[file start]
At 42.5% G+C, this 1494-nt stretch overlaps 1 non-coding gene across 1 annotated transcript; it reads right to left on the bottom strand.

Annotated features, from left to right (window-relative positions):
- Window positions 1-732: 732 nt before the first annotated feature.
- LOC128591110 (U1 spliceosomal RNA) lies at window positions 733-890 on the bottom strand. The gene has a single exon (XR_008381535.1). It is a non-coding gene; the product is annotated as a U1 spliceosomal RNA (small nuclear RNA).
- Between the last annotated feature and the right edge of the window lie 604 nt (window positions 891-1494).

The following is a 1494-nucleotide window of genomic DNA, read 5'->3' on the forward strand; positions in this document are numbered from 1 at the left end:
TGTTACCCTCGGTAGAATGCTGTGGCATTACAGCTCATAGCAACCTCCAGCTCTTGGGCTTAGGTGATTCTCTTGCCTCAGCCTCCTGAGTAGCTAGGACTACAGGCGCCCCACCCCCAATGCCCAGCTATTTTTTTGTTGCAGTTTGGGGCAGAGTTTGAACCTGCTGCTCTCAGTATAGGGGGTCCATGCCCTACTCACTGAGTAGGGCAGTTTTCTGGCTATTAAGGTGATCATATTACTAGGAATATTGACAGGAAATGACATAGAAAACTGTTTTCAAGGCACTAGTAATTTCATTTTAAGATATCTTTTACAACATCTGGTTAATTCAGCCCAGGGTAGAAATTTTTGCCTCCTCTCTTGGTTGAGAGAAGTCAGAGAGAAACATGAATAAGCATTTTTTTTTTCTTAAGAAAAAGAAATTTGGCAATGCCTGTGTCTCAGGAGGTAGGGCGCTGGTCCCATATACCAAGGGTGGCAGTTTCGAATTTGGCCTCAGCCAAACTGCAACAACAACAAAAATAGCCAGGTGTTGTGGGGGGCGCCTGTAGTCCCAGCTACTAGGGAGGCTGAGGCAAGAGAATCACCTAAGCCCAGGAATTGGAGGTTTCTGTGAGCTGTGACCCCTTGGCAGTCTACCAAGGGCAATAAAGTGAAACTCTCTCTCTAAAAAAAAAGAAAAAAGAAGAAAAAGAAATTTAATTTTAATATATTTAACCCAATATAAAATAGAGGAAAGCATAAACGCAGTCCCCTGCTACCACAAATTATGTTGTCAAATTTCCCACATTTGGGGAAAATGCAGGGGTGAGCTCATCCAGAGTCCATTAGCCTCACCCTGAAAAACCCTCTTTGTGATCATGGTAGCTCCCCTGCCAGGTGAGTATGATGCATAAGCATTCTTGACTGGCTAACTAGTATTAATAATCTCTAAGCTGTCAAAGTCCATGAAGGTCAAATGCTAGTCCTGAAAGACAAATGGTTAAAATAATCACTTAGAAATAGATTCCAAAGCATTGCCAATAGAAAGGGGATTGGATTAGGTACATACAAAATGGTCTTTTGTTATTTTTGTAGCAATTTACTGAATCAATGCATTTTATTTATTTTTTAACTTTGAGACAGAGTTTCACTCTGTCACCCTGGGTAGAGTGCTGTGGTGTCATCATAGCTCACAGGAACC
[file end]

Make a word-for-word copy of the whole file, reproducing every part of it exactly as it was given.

At 42.5% G+C, this 1494-nt stretch overlaps 1 non-coding gene across 1 annotated transcript; it reads right to left on the bottom strand.

Annotated features, from left to right (window-relative positions):
- Window positions 1-732: 732 nt before the first annotated feature.
- LOC128591110 (U1 spliceosomal RNA) lies at window positions 733-890 on the bottom strand. The gene has a single exon (XR_008381535.1). It is a non-coding gene; the product is annotated as a U1 spliceosomal RNA (small nuclear RNA).
- Between the last annotated feature and the right edge of the window lie 604 nt (window positions 891-1494).

The following is a 1494-nucleotide window of genomic DNA, read 5'->3' on the forward strand; positions in this document are numbered from 1 at the left end:
TGTTACCCTCGGTAGAATGCTGTGGCATTACAGCTCATAGCAACCTCCAGCTCTTGGGCTTAGGTGATTCTCTTGCCTCAGCCTCCTGAGTAGCTAGGACTACAGGCGCCCCACCCCCAATGCCCAGCTATTTTTTTGTTGCAGTTTGGGGCAGAGTTTGAACCTGCTGCTCTCAGTATAGGGGGTCCATGCCCTACTCACTGAGTAGGGCAGTTTTCTGGCTATTAAGGTGATCATATTACTAGGAATATTGACAGGAAATGACATAGAAAACTGTTTTCAAGGCACTAGTAATTTCATTTTAAGATATCTTTTACAACATCTGGTTAATTCAGCCCAGGGTAGAAATTTTTGCCTCCTCTCTTGGTTGAGAGAAGTCAGAGAGAAACATGAATAAGCATTTTTTTTTTCTTAAGAAAAAGAAATTTGGCAATGCCTGTGTCTCAGGAGGTAGGGCGCTGGTCCCATATACCAAGGGTGGCAGTTTCGAATTTGGCCTCAGCCAAACTGCAACAACAACAAAAATAGCCAGGTGTTGTGGGGGGCGCCTGTAGTCCCAGCTACTAGGGAGGCTGAGGCAAGAGAATCACCTAAGCCCAGGAATTGGAGGTTTCTGTGAGCTGTGACCCCTTGGCAGTCTACCAAGGGCAATAAAGTGAAACTCTCTCTCTAAAAAAAAAGAAAAAAGAAGAAAAAGAAATTTAATTTTAATATATTTAACCCAATATAAAATAGAGGAAAGCATAAACGCAGTCCCCTGCTACCACAAATTATGTTGTCAAATTTCCCACATTTGGGGAAAATGCAGGGGTGAGCTCATCCAGAGTCCATTAGCCTCACCCTGAAAAACCCTCTTTGTGATCATGGTAGCTCCCCTGCCAGGTGAGTATGATGCATAAGCATTCTTGACTGGCTAACTAGTATTAATAATCTCTAAGCTGTCAAAGTCCATGAAGGTCAAATGCTAGTCCTGAAAGACAAATGGTTAAAATAATCACTTAGAAATAGATTCCAAAGCATTGCCAATAGAAAGGGGATTGGATTAGGTACATACAAAATGGTCTTTTGTTATTTTTGTAGCAATTTACTGAATCAATGCATTTTATTTATTTTTTAACTTTGAGACAGAGTTTCACTCTGTCACCCTGGGTAGAGTGCTGTGGTGTCATCATAGCTCACAGGAACC